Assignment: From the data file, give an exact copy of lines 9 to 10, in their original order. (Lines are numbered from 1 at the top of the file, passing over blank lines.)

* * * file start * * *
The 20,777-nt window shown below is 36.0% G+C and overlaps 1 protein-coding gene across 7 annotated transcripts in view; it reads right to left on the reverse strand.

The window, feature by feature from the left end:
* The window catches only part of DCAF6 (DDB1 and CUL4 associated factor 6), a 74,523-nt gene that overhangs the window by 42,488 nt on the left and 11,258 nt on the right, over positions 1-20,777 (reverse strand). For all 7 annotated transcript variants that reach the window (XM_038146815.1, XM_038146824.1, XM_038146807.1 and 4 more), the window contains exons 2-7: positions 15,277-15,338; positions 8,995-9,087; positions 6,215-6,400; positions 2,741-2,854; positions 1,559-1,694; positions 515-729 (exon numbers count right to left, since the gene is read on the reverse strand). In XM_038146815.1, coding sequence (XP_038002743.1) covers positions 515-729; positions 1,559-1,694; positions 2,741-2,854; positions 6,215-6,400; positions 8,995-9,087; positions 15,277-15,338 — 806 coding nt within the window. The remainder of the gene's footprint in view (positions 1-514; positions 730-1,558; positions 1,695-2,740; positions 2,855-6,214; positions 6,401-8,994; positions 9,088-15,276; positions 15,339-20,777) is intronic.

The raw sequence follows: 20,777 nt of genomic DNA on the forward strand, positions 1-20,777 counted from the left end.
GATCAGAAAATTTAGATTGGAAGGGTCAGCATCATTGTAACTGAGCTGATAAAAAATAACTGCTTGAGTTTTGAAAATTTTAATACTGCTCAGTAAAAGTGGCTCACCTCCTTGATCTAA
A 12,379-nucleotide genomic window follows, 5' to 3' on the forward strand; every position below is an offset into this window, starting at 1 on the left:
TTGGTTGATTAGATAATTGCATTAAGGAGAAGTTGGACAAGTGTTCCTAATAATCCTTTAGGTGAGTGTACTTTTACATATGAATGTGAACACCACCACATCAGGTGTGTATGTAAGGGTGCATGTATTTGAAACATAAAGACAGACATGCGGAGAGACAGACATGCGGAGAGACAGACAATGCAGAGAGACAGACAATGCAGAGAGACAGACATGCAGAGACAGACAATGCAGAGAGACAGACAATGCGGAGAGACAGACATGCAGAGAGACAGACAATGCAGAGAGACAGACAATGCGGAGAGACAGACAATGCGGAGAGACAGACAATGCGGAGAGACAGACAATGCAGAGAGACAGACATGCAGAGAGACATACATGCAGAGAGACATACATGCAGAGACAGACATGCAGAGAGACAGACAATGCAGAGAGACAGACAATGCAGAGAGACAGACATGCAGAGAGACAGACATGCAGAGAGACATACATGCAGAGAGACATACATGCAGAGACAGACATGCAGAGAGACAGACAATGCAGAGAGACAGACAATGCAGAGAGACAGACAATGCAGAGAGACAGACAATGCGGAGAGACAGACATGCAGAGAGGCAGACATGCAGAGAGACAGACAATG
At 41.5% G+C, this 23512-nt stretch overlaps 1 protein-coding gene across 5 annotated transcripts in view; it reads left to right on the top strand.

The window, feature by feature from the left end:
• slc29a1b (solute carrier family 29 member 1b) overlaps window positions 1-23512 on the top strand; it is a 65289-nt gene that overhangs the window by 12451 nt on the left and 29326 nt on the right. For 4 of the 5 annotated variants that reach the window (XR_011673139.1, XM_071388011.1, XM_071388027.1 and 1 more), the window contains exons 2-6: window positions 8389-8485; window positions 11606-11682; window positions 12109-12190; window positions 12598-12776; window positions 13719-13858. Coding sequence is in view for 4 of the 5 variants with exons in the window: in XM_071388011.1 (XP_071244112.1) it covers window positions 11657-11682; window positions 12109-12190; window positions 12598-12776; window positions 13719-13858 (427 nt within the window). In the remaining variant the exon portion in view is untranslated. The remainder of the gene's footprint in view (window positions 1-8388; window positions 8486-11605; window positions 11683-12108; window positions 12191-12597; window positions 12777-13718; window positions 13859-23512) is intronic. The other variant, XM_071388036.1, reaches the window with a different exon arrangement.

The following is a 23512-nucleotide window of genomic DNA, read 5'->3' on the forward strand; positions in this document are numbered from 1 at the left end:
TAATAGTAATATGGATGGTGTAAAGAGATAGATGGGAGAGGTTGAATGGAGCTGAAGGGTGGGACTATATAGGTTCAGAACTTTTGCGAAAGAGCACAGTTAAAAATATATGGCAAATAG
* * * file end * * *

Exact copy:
The window, feature by feature from the left end:
• slc29a1b (solute carrier family 29 member 1b) overlaps window positions 1-23512 on the top strand; it is a 65289-nt gene that overhangs the window by 12451 nt on the left and 29326 nt on the right. For 4 of the 5 annotated variants that reach the window (XR_011673139.1, XM_071388011.1, XM_071388027.1 and 1 more), the window contains exons 2-6: window positions 8389-8485; window positions 11606-11682; window positions 12109-12190; window positions 12598-12776; window positions 13719-13858. Coding sequence is in view for 4 of the 5 variants with exons in the window: in XM_071388011.1 (XP_071244112.1) it covers window positions 11657-11682; window positions 12109-12190; window positions 12598-12776; window positions 13719-13858 (427 nt within the window). In the remaining variant the exon portion in view is untranslated. The remainder of the gene's footprint in view (window positions 1-8388; window positions 8486-11605; window positions 11683-12108; window positions 12191-12597; window positions 12777-13718; window positions 13859-23512) is intronic. The other variant, XM_071388036.1, reaches the window with a different exon arrangement.